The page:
Distant Voices is, it’s softened by the darkly >comforting chiaroscuro lighting that calls to mind Davies’s favorite painter, Vermeer. And in that way his films become metonyms of themselves. Over and over, we catch a primal scene of a young man seeing something he shouldn’t have—and over and over, he escapes from real life into the sweet joys of art.
This scene happens, too, in The Neon Bible, Davies’s 1994 follow-up to The Long Day Closes. A young man sees a couple making advances, is told to beat it, and goes to a show instead. It’s one of many things the film holds in common with Davies’s others. Again, the center is a young man who escapes from real sadness into his imagination, and reimagines his life by doing it. Again, the father is a petty tyrant, and the mother and other adult women surrounding her form a comforting base. Again, World War II hangs over everything.
But there are differences as well, the major one being that for the first time Davies was adapting someone else’s memories to film. The movie was based on Southern American John Kennedy Toole’s autobiographical first novel, which opens in Georgia in the late 1930s. Wind blowing through grass replaces rain on cobblestones, farmers arrive instead of factory workers, and the war actually happens during the movie, as opposed to being something ever-present but never discussed. The boy is also straight here, which changes his relationship to his still-fixated-on mother; instead of forming a kinship of loneliness with her, he ends up taking his father’s place and tries to serve as her protector.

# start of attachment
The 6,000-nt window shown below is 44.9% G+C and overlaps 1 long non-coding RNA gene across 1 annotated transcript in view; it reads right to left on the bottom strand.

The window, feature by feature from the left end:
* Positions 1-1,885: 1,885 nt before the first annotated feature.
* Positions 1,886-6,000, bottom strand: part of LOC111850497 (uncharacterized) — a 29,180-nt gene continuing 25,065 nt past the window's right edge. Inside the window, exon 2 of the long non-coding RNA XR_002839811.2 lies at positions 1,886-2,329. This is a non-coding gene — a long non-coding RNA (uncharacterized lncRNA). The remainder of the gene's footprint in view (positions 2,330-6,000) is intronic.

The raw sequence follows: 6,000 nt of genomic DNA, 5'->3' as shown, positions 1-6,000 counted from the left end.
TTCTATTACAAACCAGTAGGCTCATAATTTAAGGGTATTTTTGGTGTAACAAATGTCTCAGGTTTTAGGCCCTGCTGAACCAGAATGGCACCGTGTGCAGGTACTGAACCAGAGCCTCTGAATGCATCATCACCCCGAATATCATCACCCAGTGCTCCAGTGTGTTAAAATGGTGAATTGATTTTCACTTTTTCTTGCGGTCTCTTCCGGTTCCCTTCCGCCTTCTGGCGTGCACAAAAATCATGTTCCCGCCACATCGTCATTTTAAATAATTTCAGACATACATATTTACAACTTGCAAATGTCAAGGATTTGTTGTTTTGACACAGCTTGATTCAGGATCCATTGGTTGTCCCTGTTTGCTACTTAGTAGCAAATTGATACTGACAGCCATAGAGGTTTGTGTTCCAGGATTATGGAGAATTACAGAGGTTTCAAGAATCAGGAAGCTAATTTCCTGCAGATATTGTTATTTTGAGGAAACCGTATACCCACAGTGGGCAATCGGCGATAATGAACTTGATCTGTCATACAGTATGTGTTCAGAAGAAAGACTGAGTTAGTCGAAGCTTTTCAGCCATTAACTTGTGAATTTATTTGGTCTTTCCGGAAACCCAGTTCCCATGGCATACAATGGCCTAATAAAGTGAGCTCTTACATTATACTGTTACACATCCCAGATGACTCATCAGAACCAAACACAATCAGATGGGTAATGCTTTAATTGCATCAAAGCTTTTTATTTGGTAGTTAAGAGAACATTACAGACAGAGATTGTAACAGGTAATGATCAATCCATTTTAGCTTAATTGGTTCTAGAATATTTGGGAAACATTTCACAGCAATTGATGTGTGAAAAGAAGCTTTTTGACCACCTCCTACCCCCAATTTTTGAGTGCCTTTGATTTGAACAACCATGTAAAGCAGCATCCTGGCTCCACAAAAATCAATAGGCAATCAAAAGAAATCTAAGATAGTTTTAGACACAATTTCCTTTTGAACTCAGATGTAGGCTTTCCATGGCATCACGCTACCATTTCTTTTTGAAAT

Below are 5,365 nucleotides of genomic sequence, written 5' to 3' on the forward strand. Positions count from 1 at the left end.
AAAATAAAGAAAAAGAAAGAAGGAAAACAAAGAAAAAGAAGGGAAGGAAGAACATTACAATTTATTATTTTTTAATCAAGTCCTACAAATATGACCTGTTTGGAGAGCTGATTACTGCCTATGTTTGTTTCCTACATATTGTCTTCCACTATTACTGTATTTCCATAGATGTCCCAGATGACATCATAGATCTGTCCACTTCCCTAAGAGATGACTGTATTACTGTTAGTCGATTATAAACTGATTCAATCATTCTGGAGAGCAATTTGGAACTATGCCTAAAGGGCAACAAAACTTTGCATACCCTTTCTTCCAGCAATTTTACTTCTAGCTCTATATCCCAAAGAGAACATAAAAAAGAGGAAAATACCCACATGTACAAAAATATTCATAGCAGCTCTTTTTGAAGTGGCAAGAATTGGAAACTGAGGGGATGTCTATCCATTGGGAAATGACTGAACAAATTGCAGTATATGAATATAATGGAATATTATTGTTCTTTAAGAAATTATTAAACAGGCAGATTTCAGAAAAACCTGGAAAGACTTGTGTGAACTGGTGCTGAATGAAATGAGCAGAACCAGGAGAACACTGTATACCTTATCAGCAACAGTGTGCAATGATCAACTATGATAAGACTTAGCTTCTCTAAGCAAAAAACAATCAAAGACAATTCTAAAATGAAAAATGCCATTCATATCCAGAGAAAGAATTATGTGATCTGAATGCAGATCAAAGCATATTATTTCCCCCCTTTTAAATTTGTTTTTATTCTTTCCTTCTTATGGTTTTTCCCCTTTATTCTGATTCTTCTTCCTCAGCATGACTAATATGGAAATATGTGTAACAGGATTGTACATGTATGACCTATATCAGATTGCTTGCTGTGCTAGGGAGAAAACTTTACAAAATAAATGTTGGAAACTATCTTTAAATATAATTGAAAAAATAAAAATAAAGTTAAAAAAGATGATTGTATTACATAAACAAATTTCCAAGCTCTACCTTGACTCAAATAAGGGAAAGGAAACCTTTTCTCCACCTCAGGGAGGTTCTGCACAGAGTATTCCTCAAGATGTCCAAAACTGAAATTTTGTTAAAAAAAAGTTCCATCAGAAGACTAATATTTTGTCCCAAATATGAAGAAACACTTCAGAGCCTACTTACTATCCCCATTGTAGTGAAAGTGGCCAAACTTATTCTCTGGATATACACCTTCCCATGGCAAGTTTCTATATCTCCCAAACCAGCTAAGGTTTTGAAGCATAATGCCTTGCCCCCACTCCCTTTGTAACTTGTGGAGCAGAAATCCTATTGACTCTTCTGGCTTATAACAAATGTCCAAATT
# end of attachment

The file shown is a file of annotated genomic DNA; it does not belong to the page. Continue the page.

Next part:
And what happens with this is that, as evocative as it grows (a full moon shining delicately through a train window on the left-hand side of the Scope frame), the movie also gains a different kind of familiar feeling from the one that one gets watching Davies’s Liverpool. We’ve heard the chirping crickets and seen the huckster preacher character before, and lovely as a wrinkled Gena Rowlands may be in the role of the boy’s Auntie Mame, it’s still awfully hard for the mind to transplant her from Cassavetes’s urban Northeast or West Coast to the rural South. She leaves the film eventually, as the boy’s mother (Diana Scarwid) grows mad in response to her husband’s wartime death. The more the young man screams and fights to protect her from the local asylum’s ward keepers, the more the movie evolves into a strange animal, deeply felt and remembered, and full of genre tropes.